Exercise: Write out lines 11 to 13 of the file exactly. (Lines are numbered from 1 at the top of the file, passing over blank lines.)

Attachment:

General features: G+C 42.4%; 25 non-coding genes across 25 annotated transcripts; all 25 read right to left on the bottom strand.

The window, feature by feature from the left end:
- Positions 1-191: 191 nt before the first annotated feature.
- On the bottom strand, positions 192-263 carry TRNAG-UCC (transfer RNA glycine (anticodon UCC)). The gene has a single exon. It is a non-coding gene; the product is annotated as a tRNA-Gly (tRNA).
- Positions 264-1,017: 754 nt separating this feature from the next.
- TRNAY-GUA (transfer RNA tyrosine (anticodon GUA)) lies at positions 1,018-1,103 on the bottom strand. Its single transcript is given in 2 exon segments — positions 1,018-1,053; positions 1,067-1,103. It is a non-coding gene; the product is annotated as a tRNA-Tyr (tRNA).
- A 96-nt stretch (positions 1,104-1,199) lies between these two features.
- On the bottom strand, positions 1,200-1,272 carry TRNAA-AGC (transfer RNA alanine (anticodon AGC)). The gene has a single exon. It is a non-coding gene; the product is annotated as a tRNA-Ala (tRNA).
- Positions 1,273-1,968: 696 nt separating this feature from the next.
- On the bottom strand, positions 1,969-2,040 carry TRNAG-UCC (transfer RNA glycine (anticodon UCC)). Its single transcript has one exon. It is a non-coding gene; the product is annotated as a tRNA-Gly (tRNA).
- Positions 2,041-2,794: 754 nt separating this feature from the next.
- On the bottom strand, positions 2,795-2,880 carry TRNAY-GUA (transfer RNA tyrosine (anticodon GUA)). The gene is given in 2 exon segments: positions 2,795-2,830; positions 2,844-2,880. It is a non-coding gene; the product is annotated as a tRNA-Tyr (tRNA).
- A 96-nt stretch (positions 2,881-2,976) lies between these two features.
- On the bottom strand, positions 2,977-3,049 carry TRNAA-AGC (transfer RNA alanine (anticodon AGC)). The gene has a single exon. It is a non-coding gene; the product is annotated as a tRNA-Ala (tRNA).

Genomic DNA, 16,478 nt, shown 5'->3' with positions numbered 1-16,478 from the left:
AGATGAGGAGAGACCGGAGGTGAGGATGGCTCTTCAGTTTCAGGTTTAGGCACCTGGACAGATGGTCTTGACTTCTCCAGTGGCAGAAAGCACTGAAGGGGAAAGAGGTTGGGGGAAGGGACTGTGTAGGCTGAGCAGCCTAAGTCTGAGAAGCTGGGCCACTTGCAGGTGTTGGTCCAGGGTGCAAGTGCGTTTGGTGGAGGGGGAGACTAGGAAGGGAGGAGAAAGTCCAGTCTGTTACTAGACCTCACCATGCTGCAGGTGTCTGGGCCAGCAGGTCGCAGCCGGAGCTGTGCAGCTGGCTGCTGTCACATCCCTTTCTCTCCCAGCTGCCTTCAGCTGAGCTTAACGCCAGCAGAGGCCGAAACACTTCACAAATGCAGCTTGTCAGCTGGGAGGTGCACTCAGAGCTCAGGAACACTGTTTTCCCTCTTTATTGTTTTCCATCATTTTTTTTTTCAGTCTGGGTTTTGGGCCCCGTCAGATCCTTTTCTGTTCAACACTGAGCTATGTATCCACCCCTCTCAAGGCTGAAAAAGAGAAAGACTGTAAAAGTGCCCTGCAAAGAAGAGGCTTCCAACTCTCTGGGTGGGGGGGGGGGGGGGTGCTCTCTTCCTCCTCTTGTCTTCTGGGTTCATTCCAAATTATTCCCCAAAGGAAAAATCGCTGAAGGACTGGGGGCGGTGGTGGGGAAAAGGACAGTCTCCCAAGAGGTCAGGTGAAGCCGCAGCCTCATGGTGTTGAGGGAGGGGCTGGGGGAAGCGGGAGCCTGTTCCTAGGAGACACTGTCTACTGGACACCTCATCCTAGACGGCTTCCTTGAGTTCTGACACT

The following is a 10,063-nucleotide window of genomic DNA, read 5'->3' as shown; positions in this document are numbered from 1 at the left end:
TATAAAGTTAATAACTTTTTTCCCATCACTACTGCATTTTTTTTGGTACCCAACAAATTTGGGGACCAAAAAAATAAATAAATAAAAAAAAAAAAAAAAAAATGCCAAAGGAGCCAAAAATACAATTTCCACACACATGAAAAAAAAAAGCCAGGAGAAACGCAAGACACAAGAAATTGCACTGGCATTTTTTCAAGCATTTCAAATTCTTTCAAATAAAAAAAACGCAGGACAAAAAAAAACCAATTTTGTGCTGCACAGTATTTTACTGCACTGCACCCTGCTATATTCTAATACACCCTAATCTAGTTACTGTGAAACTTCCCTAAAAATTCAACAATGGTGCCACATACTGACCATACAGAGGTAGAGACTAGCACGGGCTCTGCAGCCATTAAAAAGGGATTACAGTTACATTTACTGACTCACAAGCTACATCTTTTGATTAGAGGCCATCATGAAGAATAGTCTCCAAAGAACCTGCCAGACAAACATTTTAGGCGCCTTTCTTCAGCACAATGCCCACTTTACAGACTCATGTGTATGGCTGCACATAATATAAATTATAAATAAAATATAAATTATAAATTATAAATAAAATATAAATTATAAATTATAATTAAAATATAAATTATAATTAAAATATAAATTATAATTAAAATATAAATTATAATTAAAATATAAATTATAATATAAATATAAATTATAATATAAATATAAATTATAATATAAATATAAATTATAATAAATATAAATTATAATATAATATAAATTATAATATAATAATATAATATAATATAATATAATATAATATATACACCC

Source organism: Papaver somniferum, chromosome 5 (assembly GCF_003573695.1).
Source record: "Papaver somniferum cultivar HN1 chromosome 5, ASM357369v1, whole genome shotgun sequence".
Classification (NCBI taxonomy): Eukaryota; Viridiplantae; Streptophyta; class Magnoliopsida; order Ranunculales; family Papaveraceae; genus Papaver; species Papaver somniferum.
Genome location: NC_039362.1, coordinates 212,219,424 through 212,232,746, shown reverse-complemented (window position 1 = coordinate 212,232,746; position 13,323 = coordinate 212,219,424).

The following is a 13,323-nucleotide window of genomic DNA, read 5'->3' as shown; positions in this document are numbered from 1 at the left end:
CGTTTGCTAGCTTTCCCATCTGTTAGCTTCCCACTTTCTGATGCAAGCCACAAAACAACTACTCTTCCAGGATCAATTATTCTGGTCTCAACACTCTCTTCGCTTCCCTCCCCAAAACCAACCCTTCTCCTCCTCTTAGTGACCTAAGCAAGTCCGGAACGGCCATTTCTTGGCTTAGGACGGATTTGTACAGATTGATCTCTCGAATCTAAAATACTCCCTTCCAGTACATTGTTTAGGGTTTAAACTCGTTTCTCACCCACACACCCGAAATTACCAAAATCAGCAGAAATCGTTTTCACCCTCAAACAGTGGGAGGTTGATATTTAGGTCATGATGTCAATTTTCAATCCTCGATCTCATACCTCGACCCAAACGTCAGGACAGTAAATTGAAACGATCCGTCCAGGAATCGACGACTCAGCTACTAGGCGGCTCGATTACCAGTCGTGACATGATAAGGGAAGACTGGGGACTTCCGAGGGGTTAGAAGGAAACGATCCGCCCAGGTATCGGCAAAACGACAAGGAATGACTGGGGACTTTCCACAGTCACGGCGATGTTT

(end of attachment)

- Positions 2,041-2,794: 754 nt separating this feature from the next.
- On the bottom strand, positions 2,795-2,880 carry TRNAY-GUA (transfer RNA tyrosine (anticodon GUA)). The gene is given in 2 exon segments: positions 2,795-2,830; positions 2,844-2,880. It is a non-coding gene; the product is annotated as a tRNA-Tyr (tRNA).
- A 96-nt stretch (positions 2,881-2,976) lies between these two features.